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The Montreal Manifesto is one of many examples of the international collaboration and relationships built around activism at the Fifth International AIDS Conference.

Celebrating the thirtieth anniversary of this publication on World AIDS Day/Day With(out) Art 2022 with the release of a high-quality ebook version of the anthology brings Allan and Ken’s work back into the present. It gives contemporary scholars renewed access to the late twentieth century transnational conversations about HIV/AIDS cultural activism to which this book contributed. As the HIV/AIDS epidemic continues to rage on locally and internationally with still no cure in sight, and with new epidemics here and on the horizon, this book also offers today’s activists and artists just one example of how a diverse community of troublemakers, artists, and thinkers came together to change the social, political, and cultural conditions shaping their lives.

A Leap in the Dark: AIDS, Art, and Contemporary Culture is available online here.

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About the Authors

Ryan Conrad is Adjunct Research Faculty at the Feminist Institute of Social Transformation at Carleton University and the author of the forthcoming monograph Radical VIHsion: Canadian AIDS Film and Video.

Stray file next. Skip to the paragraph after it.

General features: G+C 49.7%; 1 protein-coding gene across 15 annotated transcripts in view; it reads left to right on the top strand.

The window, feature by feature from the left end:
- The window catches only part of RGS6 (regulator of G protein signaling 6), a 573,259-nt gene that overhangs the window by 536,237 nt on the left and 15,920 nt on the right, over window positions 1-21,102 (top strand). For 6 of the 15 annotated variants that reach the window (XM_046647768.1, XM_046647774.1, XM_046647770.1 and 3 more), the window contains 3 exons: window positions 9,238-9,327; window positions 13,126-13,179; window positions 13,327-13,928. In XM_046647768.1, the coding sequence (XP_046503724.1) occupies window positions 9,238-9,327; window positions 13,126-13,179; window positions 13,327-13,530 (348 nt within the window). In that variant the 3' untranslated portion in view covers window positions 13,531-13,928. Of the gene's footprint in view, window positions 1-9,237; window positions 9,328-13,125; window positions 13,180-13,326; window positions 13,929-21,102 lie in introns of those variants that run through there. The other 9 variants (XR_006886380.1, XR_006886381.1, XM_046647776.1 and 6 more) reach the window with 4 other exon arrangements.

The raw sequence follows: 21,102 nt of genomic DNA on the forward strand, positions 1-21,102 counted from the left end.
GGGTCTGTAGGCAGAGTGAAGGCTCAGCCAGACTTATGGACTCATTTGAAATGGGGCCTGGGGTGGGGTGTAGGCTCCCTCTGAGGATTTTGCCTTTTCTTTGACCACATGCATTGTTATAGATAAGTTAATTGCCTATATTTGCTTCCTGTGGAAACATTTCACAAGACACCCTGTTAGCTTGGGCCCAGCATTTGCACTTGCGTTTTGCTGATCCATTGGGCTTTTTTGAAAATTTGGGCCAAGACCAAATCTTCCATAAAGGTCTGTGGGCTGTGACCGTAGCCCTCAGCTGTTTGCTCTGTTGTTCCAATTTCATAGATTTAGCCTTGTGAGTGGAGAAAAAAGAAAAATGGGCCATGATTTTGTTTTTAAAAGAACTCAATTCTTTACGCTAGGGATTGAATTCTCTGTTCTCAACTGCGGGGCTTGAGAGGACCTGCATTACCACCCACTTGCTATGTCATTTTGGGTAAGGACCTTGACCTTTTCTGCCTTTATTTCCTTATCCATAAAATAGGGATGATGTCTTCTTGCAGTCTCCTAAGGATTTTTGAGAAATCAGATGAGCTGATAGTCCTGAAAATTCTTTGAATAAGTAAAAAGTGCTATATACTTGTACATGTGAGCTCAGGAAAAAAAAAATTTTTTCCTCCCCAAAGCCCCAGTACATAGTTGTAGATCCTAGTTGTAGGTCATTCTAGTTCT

Retired and released from some of the tedious obligations inherent in professional practice Allan Klusaček continues his engagement in research and front line work for various HIV and mental health organizations in Toronto.

Ken Morrison, based between Cuernavaca and Saskatchewan, is an independent consultant working as trainer/facilitator/writer on health and social responses to HIV, gender, stigma reduction, diversity and inclusion. He is also currently working on a documentary film about the global AIDS response.

This Research was supported by funding from the Social Sciences and Humanities Research Council (SSHRC).


[1] Le sida en affiches – Collection des Archives gaies du Québec. The Archives gaies du Québec would go on to remount a similar exhibition of HIV/AIDS activist posters at the 24th International AIDS Conference held in Montreal in the Summer of 2022. Materials from SidArte were donated to AGQ.

[2] Interview with Ken Morrison conducted by author in person on 26 July 2022 at Artexte.

[3] For more reflections on the impact of the activist/artist intervention at the ’89 AIDS Conference see the Montreal transcripts from the AIDS Activist History Project:

[4] Interview with Allan Klusaček conducted by author in July 12, 2022 via Zoom.

[5] Interview with Ken Morrison conducted by author in person on July 26, 2022 at Artexte.

[6] Interview with Allan Klusaček conducted by author on July 12, 2022 via Zoom.

[7] For a description of this activity fracturing in the early 1990s, see Deborah Gould, Moving Politics: Emotion and ACT UP’s Fight against AIDS. Deborah Gould (Chicago: University of Chicago Press, 2009).